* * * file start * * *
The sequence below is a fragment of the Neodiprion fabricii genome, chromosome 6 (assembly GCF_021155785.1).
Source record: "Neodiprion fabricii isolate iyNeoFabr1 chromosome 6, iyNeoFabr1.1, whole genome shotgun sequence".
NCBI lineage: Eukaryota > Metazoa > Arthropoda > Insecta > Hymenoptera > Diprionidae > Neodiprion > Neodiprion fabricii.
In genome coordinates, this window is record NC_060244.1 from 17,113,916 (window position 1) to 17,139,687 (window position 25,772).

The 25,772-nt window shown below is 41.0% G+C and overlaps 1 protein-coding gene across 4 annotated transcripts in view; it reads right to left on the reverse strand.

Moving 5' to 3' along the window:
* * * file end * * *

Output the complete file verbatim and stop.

The sequence below is a fragment of the Neodiprion fabricii genome, chromosome 6 (assembly GCF_021155785.1).
Source record: "Neodiprion fabricii isolate iyNeoFabr1 chromosome 6, iyNeoFabr1.1, whole genome shotgun sequence".
NCBI lineage: Eukaryota > Metazoa > Arthropoda > Insecta > Hymenoptera > Diprionidae > Neodiprion > Neodiprion fabricii.
In genome coordinates, this window is record NC_060244.1 from 17,113,916 (window position 1) to 17,139,687 (window position 25,772).

The 25,772-nt window shown below is 41.0% G+C and overlaps 1 protein-coding gene across 4 annotated transcripts in view; it reads right to left on the reverse strand.

Moving 5' to 3' along the window: